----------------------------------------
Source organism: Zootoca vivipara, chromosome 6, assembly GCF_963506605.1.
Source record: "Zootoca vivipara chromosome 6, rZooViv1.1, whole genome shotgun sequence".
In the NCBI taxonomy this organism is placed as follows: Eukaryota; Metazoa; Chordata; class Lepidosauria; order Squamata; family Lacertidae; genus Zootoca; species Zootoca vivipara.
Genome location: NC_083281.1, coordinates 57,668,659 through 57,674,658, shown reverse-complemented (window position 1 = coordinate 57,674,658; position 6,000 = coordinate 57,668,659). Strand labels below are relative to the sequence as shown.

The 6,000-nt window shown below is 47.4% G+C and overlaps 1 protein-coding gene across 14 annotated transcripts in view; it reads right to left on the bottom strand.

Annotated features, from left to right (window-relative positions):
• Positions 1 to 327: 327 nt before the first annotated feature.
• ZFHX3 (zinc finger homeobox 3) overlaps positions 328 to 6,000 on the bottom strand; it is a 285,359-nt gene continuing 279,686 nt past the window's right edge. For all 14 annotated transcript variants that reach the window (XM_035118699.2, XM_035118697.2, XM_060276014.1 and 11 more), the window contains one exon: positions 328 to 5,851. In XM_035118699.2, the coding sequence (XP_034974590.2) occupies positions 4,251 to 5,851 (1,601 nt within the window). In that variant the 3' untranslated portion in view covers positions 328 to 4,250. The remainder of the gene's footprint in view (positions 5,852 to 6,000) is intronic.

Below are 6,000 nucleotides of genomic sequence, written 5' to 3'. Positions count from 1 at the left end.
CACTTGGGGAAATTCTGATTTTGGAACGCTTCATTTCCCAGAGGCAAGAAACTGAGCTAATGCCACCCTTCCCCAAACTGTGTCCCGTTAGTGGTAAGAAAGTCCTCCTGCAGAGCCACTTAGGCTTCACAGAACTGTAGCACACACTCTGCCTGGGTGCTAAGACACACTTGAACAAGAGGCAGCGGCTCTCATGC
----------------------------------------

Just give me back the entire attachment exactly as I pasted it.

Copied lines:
Source organism: Zootoca vivipara, chromosome 6, assembly GCF_963506605.1.
Source record: "Zootoca vivipara chromosome 6, rZooViv1.1, whole genome shotgun sequence".
In the NCBI taxonomy this organism is placed as follows: Eukaryota; Metazoa; Chordata; class Lepidosauria; order Squamata; family Lacertidae; genus Zootoca; species Zootoca vivipara.
Genome location: NC_083281.1, coordinates 57,668,659 through 57,674,658, shown reverse-complemented (window position 1 = coordinate 57,674,658; position 6,000 = coordinate 57,668,659). Strand labels below are relative to the sequence as shown.

The 6,000-nt window shown below is 47.4% G+C and overlaps 1 protein-coding gene across 14 annotated transcripts in view; it reads right to left on the bottom strand.

Annotated features, from left to right (window-relative positions):
• Positions 1 to 327: 327 nt before the first annotated feature.
• ZFHX3 (zinc finger homeobox 3) overlaps positions 328 to 6,000 on the bottom strand; it is a 285,359-nt gene continuing 279,686 nt past the window's right edge. For all 14 annotated transcript variants that reach the window (XM_035118699.2, XM_035118697.2, XM_060276014.1 and 11 more), the window contains one exon: positions 328 to 5,851. In XM_035118699.2, the coding sequence (XP_034974590.2) occupies positions 4,251 to 5,851 (1,601 nt within the window). In that variant the 3' untranslated portion in view covers positions 328 to 4,250. The remainder of the gene's footprint in view (positions 5,852 to 6,000) is intronic.

Below are 6,000 nucleotides of genomic sequence, written 5' to 3'. Positions count from 1 at the left end.
CACTTGGGGAAATTCTGATTTTGGAACGCTTCATTTCCCAGAGGCAAGAAACTGAGCTAATGCCACCCTTCCCCAAACTGTGTCCCGTTAGTGGTAAGAAAGTCCTCCTGCAGAGCCACTTAGGCTTCACAGAACTGTAGCACACACTCTGCCTGGGTGCTAAGACACACTTGAACAAGAGGCAGCGGCTCTCATGC